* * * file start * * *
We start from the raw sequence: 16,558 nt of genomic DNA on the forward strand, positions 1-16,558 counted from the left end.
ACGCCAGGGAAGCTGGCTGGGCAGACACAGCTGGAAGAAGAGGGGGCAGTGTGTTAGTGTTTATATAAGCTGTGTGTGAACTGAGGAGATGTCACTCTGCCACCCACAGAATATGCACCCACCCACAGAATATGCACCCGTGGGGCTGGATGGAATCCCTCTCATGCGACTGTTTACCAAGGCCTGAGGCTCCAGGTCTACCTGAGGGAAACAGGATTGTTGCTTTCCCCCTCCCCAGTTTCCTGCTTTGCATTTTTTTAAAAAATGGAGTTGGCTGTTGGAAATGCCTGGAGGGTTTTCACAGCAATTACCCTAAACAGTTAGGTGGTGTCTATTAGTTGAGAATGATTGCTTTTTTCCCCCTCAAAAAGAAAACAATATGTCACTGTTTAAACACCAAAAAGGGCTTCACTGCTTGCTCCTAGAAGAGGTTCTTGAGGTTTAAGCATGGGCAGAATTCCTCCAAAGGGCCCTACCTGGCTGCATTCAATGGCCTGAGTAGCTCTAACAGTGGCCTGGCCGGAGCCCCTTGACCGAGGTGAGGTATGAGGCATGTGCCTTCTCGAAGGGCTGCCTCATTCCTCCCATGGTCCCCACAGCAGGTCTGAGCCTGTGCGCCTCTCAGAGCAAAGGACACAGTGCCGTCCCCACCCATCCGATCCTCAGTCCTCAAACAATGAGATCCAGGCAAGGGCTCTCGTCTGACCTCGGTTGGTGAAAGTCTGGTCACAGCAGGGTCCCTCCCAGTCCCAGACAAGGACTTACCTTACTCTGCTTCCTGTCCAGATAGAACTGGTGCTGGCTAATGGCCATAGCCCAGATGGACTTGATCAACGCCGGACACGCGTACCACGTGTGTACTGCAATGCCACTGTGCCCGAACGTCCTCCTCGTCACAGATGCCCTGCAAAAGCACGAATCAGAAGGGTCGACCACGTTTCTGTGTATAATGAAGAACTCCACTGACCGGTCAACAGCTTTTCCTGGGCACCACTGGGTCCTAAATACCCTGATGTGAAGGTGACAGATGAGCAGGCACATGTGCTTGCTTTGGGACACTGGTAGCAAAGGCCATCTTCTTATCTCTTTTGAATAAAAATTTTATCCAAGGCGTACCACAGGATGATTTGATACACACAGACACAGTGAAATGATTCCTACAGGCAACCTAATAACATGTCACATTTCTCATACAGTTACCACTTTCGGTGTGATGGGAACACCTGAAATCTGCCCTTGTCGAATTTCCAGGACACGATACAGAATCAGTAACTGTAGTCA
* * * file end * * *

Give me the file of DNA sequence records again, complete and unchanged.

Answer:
We start from the raw sequence: 16,558 nt of genomic DNA on the forward strand, positions 1-16,558 counted from the left end.
ACGCCAGGGAAGCTGGCTGGGCAGACACAGCTGGAAGAAGAGGGGGCAGTGTGTTAGTGTTTATATAAGCTGTGTGTGAACTGAGGAGATGTCACTCTGCCACCCACAGAATATGCACCCACCCACAGAATATGCACCCGTGGGGCTGGATGGAATCCCTCTCATGCGACTGTTTACCAAGGCCTGAGGCTCCAGGTCTACCTGAGGGAAACAGGATTGTTGCTTTCCCCCTCCCCAGTTTCCTGCTTTGCATTTTTTTAAAAAATGGAGTTGGCTGTTGGAAATGCCTGGAGGGTTTTCACAGCAATTACCCTAAACAGTTAGGTGGTGTCTATTAGTTGAGAATGATTGCTTTTTTCCCCCTCAAAAAGAAAACAATATGTCACTGTTTAAACACCAAAAAGGGCTTCACTGCTTGCTCCTAGAAGAGGTTCTTGAGGTTTAAGCATGGGCAGAATTCCTCCAAAGGGCCCTACCTGGCTGCATTCAATGGCCTGAGTAGCTCTAACAGTGGCCTGGCCGGAGCCCCTTGACCGAGGTGAGGTATGAGGCATGTGCCTTCTCGAAGGGCTGCCTCATTCCTCCCATGGTCCCCACAGCAGGTCTGAGCCTGTGCGCCTCTCAGAGCAAAGGACACAGTGCCGTCCCCACCCATCCGATCCTCAGTCCTCAAACAATGAGATCCAGGCAAGGGCTCTCGTCTGACCTCGGTTGGTGAAAGTCTGGTCACAGCAGGGTCCCTCCCAGTCCCAGACAAGGACTTACCTTACTCTGCTTCCTGTCCAGATAGAACTGGTGCTGGCTAATGGCCATAGCCCAGATGGACTTGATCAACGCCGGACACGCGTACCACGTGTGTACTGCAATGCCACTGTGCCCGAACGTCCTCCTCGTCACAGATGCCCTGCAAAAGCACGAATCAGAAGGGTCGACCACGTTTCTGTGTATAATGAAGAACTCCACTGACCGGTCAACAGCTTTTCCTGGGCACCACTGGGTCCTAAATACCCTGATGTGAAGGTGACAGATGAGCAGGCACATGTGCTTGCTTTGGGACACTGGTAGCAAAGGCCATCTTCTTATCTCTTTTGAATAAAAATTTTATCCAAGGCGTACCACAGGATGATTTGATACACACAGACACAGTGAAATGATTCCTACAGGCAACCTAATAACATGTCACATTTCTCATACAGTTACCACTTTCGGTGTGATGGGAACACCTGAAATCTGCCCTTGTCGAATTTCCAGGACACGATACAGAATCAGTAACTGTAGTCA